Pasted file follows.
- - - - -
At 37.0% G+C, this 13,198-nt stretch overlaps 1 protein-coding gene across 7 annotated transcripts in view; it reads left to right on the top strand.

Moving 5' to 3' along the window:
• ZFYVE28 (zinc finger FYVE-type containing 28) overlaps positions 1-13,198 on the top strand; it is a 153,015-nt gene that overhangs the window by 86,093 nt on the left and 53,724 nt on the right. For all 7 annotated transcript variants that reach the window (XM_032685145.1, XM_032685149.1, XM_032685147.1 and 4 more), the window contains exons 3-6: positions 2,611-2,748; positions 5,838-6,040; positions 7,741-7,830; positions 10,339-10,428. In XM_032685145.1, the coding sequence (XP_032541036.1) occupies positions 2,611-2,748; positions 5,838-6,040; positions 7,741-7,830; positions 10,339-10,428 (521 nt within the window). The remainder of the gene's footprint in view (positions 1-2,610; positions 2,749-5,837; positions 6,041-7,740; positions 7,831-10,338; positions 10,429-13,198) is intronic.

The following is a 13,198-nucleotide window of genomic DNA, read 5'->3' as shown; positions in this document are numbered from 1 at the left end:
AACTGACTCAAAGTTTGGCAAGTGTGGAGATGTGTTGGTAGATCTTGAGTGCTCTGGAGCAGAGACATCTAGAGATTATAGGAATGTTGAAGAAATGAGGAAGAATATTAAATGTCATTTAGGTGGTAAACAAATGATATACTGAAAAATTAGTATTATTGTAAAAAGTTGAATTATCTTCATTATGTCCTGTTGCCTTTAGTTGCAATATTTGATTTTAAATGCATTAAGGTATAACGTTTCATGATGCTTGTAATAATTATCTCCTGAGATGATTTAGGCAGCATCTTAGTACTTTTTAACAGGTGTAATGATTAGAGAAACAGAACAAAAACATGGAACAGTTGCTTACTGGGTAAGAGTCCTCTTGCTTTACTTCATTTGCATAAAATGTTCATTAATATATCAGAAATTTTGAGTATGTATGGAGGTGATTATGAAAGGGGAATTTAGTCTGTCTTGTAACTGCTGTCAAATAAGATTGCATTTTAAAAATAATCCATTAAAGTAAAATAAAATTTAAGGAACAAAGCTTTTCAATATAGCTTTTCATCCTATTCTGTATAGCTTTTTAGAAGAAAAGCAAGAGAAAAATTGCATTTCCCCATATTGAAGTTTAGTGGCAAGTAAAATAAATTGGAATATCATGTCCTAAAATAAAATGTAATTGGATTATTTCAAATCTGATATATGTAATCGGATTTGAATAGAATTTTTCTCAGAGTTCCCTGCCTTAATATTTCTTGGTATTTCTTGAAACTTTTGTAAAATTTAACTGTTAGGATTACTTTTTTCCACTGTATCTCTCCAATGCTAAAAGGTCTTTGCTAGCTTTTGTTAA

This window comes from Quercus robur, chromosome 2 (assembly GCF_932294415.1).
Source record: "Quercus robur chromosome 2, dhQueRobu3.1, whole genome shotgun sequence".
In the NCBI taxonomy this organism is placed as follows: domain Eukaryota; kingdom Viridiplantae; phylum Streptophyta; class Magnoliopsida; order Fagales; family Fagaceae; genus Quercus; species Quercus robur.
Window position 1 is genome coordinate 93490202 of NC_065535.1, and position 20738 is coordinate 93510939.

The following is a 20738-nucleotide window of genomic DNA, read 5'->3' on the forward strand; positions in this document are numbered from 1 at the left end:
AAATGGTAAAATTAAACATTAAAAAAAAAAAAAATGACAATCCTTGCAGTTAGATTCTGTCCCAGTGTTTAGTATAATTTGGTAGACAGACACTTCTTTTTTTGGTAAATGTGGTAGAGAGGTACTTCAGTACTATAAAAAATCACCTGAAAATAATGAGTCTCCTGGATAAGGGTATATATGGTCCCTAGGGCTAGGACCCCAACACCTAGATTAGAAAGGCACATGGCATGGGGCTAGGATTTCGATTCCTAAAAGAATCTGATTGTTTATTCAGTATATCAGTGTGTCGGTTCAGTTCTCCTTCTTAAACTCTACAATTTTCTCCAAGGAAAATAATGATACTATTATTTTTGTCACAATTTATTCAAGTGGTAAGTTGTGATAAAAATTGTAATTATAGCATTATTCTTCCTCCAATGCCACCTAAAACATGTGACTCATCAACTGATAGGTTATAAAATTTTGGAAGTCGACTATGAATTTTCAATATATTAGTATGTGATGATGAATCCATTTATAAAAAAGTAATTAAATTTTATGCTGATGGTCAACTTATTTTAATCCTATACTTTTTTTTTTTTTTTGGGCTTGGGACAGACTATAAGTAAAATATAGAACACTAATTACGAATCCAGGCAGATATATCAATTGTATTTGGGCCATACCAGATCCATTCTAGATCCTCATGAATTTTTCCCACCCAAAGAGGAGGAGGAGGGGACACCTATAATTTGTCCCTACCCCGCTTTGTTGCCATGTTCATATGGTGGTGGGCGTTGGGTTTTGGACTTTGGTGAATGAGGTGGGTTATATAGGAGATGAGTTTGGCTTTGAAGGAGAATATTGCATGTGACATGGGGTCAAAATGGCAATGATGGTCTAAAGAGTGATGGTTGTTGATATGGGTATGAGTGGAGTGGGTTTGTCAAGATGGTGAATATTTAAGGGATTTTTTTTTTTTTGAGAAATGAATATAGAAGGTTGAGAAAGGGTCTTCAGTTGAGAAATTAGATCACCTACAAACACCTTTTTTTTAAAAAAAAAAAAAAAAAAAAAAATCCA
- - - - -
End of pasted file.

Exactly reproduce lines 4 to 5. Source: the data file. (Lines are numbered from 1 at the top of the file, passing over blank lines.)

The following is a 13,198-nucleotide window of genomic DNA, read 5'->3' as shown; positions in this document are numbered from 1 at the left end:
AACTGACTCAAAGTTTGGCAAGTGTGGAGATGTGTTGGTAGATCTTGAGTGCTCTGGAGCAGAGACATCTAGAGATTATAGGAATGTTGAAGAAATGAGGAAGAATATTAAATGTCATTTAGGTGGTAAACAAATGATATACTGAAAAATTAGTATTATTGTAAAAAGTTGAATTATCTTCATTATGTCCTGTTGCCTTTAGTTGCAATATTTGATTTTAAATGCATTAAGGTATAACGTTTCATGATGCTTGTAATAATTATCTCCTGAGATGATTTAGGCAGCATCTTAGTACTTTTTAACAGGTGTAATGATTAGAGAAACAGAACAAAAACATGGAACAGTTGCTTACTGGGTAAGAGTCCTCTTGCTTTACTTCATTTGCATAAAATGTTCATTAATATATCAGAAATTTTGAGTATGTATGGAGGTGATTATGAAAGGGGAATTTAGTCTGTCTTGTAACTGCTGTCAAATAAGATTGCATTTTAAAAATAATCCATTAAAGTAAAATAAAATTTAAGGAACAAAGCTTTTCAATATAGCTTTTCATCCTATTCTGTATAGCTTTTTAGAAGAAAAGCAAGAGAAAAATTGCATTTCCCCATATTGAAGTTTAGTGGCAAGTAAAATAAATTGGAATATCATGTCCTAAAATAAAATGTAATTGGATTATTTCAAATCTGATATATGTAATCGGATTTGAATAGAATTTTTCTCAGAGTTCCCTGCCTTAATATTTCTTGGTATTTCTTGAAACTTTTGTAAAATTTAACTGTTAGGATTACTTTTTTCCACTGTATCTCTCCAATGCTAAAAGGTCTTTGCTAGCTTTTGTTAA